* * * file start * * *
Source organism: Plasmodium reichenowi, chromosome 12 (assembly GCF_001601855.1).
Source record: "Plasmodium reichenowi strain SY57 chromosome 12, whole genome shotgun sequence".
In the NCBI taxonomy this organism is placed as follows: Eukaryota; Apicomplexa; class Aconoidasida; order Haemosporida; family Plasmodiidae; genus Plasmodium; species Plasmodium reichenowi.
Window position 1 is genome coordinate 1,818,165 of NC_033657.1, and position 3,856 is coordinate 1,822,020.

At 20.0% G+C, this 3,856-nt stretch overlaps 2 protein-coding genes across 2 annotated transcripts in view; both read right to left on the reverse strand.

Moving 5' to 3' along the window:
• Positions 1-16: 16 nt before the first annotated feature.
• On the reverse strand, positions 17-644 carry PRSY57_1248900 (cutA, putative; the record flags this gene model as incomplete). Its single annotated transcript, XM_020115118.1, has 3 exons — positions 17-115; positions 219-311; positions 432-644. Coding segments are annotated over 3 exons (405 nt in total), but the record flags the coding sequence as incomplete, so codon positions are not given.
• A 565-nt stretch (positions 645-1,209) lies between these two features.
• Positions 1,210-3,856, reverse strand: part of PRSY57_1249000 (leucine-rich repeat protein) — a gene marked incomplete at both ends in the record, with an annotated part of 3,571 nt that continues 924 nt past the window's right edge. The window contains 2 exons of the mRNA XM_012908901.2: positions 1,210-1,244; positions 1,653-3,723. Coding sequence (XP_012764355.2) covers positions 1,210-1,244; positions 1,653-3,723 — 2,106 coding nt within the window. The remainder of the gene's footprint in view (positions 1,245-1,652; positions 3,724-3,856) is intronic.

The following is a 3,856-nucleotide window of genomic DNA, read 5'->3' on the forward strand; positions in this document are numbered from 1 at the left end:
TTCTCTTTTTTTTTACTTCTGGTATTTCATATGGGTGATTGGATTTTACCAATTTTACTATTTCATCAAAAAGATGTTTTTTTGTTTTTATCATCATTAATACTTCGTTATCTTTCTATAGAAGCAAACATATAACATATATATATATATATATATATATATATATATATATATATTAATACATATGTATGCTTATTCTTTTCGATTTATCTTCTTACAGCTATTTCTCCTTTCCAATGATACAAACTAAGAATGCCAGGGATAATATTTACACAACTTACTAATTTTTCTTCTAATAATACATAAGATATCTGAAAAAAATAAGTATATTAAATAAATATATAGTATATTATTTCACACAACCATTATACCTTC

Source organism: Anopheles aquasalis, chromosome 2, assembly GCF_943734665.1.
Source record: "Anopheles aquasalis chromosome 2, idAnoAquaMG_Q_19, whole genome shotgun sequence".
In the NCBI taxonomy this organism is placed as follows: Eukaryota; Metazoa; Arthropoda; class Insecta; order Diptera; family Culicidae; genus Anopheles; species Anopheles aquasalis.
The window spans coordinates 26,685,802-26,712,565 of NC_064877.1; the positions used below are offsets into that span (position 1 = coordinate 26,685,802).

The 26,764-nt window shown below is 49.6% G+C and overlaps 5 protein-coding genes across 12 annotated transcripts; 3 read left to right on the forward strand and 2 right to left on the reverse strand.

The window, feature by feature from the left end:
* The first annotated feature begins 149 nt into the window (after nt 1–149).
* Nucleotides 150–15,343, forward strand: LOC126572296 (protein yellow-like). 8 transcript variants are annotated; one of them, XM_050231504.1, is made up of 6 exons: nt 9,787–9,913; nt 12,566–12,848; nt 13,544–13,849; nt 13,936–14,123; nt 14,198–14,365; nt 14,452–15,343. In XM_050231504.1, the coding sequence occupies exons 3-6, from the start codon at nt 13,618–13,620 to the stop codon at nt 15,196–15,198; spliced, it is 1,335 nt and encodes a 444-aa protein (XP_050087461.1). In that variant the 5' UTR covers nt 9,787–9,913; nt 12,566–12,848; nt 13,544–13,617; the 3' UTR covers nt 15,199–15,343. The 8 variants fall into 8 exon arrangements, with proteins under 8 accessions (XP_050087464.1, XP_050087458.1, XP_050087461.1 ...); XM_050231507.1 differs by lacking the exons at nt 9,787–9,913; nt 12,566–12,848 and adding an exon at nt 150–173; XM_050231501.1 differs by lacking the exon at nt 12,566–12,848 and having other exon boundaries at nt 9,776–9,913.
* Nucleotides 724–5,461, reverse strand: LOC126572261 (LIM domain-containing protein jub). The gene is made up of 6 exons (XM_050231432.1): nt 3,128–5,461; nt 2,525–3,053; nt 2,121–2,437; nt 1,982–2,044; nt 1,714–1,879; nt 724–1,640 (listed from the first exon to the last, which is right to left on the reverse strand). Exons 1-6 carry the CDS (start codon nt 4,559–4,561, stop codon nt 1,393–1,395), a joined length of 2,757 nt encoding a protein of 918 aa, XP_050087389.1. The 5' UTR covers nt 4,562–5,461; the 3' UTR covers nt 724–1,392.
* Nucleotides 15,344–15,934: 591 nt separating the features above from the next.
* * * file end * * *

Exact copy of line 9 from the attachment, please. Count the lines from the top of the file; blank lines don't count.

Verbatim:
• A 565-nt stretch (positions 645-1,209) lies between these two features.